We live in a negative society. Frankly, that bothers me. A lot.
Watch the news—another shooting, another robbery, another car crash.
Read comments and reviews online—people post SOME positive feedback. But it’s largely people focused on negative experiences.
People in our society are so quick to post negative comments about other people and companies.
If one of your customers has a negative experience, they turn into a bloodhound, sniffing out your email so they can send their thoughts, call you with complaints, or post a negative comment online.
It’s disheartening—because it seems to only work one way.
How quick are you to hunt down a company’s contact info when something goes RIGHT?
Despite what we see represented in our society, I try to give positive feedback as quickly as I give negative feedback.
Our Focus on the Negative
You pay a roofer to fix a leak in your roof.
No problems for a few weeks. Then, during the next big thunderstorm, you hear it: the familiar drip of rainwater plopping on the bathroom tile.
You go to your computer immediately—before you’ve even put a bucket below the leak—and sniff out the roofer’s Google Business listing. You write a 1-Star review with so many ALL-CAPS words and exclamation points it looks like the ravings of a madman!!!!
“I PAID FOR A NEW ROOF,” you type. “IT WAS SUPPOSED TO BE BETTER!!!!”
And you know what? That may be true. You have every right to expect the work to be done correctly.
But let me ask you this:
If the work had been done correctly, would you have been so quick and passionate with Positive Feedback?
I’m not saying you should ignore the bad stuff—not at all.
I’m saying we as individuals focus on the negative, and it would be better to focus at least as much on the positive.
You see this represented in the media all the time…
When an athlete gets pulled over for possession of marijuana, or gets caught with a prostitute, or gets in a fight at a nightclub, the whole world is eager to tell you about it.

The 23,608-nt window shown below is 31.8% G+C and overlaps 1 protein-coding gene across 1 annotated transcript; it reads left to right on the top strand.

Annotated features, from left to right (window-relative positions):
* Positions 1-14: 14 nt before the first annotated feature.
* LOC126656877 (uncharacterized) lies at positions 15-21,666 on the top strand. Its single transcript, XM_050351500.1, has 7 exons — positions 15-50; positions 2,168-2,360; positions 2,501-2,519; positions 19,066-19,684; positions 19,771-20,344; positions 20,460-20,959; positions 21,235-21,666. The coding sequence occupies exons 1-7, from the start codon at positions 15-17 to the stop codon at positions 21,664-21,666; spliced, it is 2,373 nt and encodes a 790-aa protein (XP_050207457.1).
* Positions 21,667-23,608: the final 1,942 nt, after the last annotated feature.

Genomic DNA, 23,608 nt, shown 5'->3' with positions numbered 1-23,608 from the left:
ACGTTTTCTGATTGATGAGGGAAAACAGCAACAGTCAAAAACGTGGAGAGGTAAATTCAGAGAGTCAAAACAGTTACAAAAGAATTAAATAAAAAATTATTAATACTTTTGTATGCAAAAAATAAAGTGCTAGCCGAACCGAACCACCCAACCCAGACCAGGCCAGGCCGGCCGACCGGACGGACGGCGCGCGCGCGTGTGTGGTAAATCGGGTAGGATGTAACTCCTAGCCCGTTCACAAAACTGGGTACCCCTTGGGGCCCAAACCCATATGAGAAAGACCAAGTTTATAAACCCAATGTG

Are we just as eager to tell each other about the other athlete who takes a group of kids to Disney World as part of their Make-a-Wish?
Where’s that story in the breaking news?
Nowhere. And why not?
Because the Make-a-Wish story doesn’t get the views or clicks that the busted athlete does. Because we focus on the negative as a society.
When was the last time you ate out and had an excellent server? Did you go up to the general manager and say, “Derek was incredible tonight. You’re fortunate to have him working here”?
If you do, I’m truly impressed. You are making the world a better place, and I congratulate you.
But you are in the minority.
For the rest of us who have to make a conscious effort to be positive, think about this:
It takes the exact same amount of time to give positive feedback as negative feedback.
In fact, I’d say it takes More Effort to be negative than positive.
Positive Relationship Feedback
This all goes deeper than just giving feedback in company reviews.
Look at the feedback you give in your relationships.
The great majority of people are eager to complain about what their significant other is doing, versus focusing on the positives of what they’re doing.
And it’s easy to give someone positive feedback when they do something big.
But do you give the same feedback when they do something small?
Thank you for doing the dishes.
You’re an incredible listener.
Thank you for taking the kids to school.
Most of us are more likely to tell our significant other we’re not happy with their work schedule, their cleaning habits, or their share of the caretaking duties.
Again: we focus on the negative.
No Perfect Scores
When I worked with a software company, everyone regularly gave reviews of the company.
In one instance, an employee had Glowing Remarks, but he gave a 4/5. He put his name next to the final score, saying I should come to him if I had questions about his feedback.
I asked him why he wrote 4/5 after such amazing feedback.
He said, “I don’t care what it is, or how great something is, I never give anything a perfect score.”
I had never heard anything like that before. But since then, I’ve learned: there is a section of our society that will NEVER give a perfect score.
That, to me, is an unfulfilled life.
Some things are a 5/5.
And even if they’re not, you can still share positive feedback. It’s easier on you than focusing on the negative.
Think about that next time you’re watching the news, or when a company messes up in your experience, or your significant other does something you don’t like…
Would you be as eager with your feedback if you had a good experience?
Join my email list for more.
No BS, no spam, and no sales funnels. Just honest and actionable Leadership Lessons in your inbox every week: http://jevonmccormick.com/join